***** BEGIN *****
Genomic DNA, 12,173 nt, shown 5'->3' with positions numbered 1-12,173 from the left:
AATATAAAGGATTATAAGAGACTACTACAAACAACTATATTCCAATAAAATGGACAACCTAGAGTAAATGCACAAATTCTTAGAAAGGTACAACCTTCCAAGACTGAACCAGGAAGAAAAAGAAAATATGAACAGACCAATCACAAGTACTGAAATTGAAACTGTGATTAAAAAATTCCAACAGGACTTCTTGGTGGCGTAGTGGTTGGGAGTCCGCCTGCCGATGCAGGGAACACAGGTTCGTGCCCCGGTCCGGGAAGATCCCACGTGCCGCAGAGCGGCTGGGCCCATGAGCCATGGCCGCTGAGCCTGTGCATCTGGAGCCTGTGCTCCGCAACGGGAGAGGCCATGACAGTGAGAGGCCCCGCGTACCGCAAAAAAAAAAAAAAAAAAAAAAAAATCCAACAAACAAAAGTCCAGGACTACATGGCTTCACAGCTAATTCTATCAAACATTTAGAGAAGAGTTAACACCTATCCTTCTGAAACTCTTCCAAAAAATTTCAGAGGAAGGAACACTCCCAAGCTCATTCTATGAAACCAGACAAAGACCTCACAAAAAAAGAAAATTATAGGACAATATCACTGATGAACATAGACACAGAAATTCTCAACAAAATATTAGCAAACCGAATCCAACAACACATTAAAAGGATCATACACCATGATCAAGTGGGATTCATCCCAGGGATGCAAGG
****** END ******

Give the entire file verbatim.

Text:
Genomic DNA, 12,173 nt, shown 5'->3' with positions numbered 1-12,173 from the left:
AATATAAAGGATTATAAGAGACTACTACAAACAACTATATTCCAATAAAATGGACAACCTAGAGTAAATGCACAAATTCTTAGAAAGGTACAACCTTCCAAGACTGAACCAGGAAGAAAAAGAAAATATGAACAGACCAATCACAAGTACTGAAATTGAAACTGTGATTAAAAAATTCCAACAGGACTTCTTGGTGGCGTAGTGGTTGGGAGTCCGCCTGCCGATGCAGGGAACACAGGTTCGTGCCCCGGTCCGGGAAGATCCCACGTGCCGCAGAGCGGCTGGGCCCATGAGCCATGGCCGCTGAGCCTGTGCATCTGGAGCCTGTGCTCCGCAACGGGAGAGGCCATGACAGTGAGAGGCCCCGCGTACCGCAAAAAAAAAAAAAAAAAAAAAAAAATCCAACAAACAAAAGTCCAGGACTACATGGCTTCACAGCTAATTCTATCAAACATTTAGAGAAGAGTTAACACCTATCCTTCTGAAACTCTTCCAAAAAATTTCAGAGGAAGGAACACTCCCAAGCTCATTCTATGAAACCAGACAAAGACCTCACAAAAAAAGAAAATTATAGGACAATATCACTGATGAACATAGACACAGAAATTCTCAACAAAATATTAGCAAACCGAATCCAACAACACATTAAAAGGATCATACACCATGATCAAGTGGGATTCATCCCAGGGATGCAAGG